Author: Lilly Cao
For decades, companies have relied on disposable plastic packaging to bag and contain products worldwide.
Today, the staggering detrimental effects of this plastic dependence are well-known: since the 1950’s, over 9 billion tons of plastic have been produced, only 9% of which was recycled; around the world, one million plastic bottles are bought every minute and two million plastic bags are used every minute; and per the Plastic Pollution Coalition, by 2050, the oceans will contain more plastic than fish by weight.
Moreover, plastic is a petroleum product, and its production only further contributes to the devastating climate effects of mass fossil fuel use.
As concerns over pollution and global warming escalate, other humanitarian issues, notably homelessness, remain equally pressing. According to the United Nations Human Settlements Program, 1.6 billion people around the world live in inadequate housing, and available data suggests that over 100 million people have no housing at all.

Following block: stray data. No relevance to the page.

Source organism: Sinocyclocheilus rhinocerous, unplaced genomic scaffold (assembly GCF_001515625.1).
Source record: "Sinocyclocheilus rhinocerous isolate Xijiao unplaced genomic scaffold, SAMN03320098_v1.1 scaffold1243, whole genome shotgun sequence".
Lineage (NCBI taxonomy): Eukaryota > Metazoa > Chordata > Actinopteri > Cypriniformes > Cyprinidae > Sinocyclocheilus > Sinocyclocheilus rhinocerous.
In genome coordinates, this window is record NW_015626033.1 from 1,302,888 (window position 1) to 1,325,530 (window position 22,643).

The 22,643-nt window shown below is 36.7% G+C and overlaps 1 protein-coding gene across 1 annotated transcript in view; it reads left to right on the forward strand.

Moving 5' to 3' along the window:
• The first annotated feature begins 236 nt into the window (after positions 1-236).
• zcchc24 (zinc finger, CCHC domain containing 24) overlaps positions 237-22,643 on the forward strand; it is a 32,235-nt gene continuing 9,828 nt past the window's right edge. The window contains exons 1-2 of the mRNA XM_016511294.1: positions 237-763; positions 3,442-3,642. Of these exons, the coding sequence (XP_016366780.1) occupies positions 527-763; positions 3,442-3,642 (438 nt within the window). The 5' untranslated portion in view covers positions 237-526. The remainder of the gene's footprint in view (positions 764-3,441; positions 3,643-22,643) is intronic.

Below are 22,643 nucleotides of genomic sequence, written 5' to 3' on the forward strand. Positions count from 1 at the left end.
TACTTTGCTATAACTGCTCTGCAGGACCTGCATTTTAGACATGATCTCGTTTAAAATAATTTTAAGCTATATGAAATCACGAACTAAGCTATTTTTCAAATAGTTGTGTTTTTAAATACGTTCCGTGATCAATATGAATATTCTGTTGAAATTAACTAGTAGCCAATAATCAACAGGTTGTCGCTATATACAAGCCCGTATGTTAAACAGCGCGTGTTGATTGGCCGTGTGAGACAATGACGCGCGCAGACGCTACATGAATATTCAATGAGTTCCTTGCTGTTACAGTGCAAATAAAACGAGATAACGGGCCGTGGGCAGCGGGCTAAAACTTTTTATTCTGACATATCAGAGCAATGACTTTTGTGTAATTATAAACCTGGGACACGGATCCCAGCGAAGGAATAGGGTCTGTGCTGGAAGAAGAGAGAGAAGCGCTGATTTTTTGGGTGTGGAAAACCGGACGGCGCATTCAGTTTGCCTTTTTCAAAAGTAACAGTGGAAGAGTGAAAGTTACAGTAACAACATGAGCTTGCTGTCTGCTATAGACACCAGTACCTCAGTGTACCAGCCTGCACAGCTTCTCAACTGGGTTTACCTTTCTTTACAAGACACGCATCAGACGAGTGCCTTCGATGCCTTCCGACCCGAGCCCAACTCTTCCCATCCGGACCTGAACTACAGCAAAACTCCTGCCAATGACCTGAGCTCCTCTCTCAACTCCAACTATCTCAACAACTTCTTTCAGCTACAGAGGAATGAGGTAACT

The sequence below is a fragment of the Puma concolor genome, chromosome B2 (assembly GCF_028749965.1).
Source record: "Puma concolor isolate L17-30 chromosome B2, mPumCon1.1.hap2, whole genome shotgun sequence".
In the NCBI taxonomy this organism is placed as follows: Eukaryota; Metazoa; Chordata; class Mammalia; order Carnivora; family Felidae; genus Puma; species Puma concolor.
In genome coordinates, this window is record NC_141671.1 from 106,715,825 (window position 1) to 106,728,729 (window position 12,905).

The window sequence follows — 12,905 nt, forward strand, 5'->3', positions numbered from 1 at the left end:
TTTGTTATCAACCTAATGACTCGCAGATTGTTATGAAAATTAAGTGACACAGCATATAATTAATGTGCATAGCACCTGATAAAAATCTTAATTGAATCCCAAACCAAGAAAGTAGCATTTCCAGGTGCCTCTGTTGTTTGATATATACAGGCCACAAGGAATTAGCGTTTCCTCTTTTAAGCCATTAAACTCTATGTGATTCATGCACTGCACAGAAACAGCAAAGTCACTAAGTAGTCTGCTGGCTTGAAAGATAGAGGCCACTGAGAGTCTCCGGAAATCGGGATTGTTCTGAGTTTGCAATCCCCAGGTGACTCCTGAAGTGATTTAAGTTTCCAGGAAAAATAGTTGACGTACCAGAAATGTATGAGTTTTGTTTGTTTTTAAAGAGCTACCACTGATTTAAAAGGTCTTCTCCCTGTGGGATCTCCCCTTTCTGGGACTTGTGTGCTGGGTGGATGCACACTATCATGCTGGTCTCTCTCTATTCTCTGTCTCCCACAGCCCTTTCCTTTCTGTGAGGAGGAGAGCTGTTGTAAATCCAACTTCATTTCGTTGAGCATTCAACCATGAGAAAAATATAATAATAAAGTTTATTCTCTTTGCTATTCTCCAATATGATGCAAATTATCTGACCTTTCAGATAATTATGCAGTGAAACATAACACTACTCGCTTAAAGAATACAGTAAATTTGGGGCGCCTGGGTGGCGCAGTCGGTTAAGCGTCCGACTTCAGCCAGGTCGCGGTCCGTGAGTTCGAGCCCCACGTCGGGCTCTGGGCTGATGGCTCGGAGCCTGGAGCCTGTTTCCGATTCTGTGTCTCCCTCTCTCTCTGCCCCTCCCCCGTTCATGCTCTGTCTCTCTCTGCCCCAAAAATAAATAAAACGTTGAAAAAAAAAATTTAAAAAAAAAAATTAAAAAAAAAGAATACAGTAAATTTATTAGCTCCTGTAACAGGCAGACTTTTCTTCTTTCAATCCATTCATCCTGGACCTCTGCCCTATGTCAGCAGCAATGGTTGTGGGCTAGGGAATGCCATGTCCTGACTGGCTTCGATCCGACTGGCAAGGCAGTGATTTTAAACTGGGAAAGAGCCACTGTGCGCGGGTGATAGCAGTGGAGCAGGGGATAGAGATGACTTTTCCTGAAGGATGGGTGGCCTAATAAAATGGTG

In Sub-Saharan Africa alone, the immediate need for low-cost housing is 160 million units and is expected to increase to 350 million by 2050. Moreover, COVID-19 has only exacerbated this issue of homelessness and the houseless have been especially vulnerable to contracting the disease.
Thus, on World Habitat Day earlier this month, UN-Habitat launched a partnership with the Norwegian startup Othalo to combat both issues—plastic pollution and homeless—at once.
Othalo, formally established in 2019, is known for its patented technology that mass produces building systems from recycled plastic waste. These buildings can include housing, refugee shelters, temperature controlled mobile storage units for food and medicine, schools, and hospitals.
Moreover, all of these structures are affordable, sustainable, eco-friendly, and meet modern living standards—and are all made of recycled plastic. A single 60 square meter home upcycles eight tons of plastic; with the amount of plastic waste currently polluting the planet, one billion Othalo homes could be manufactured.
Read the full article here.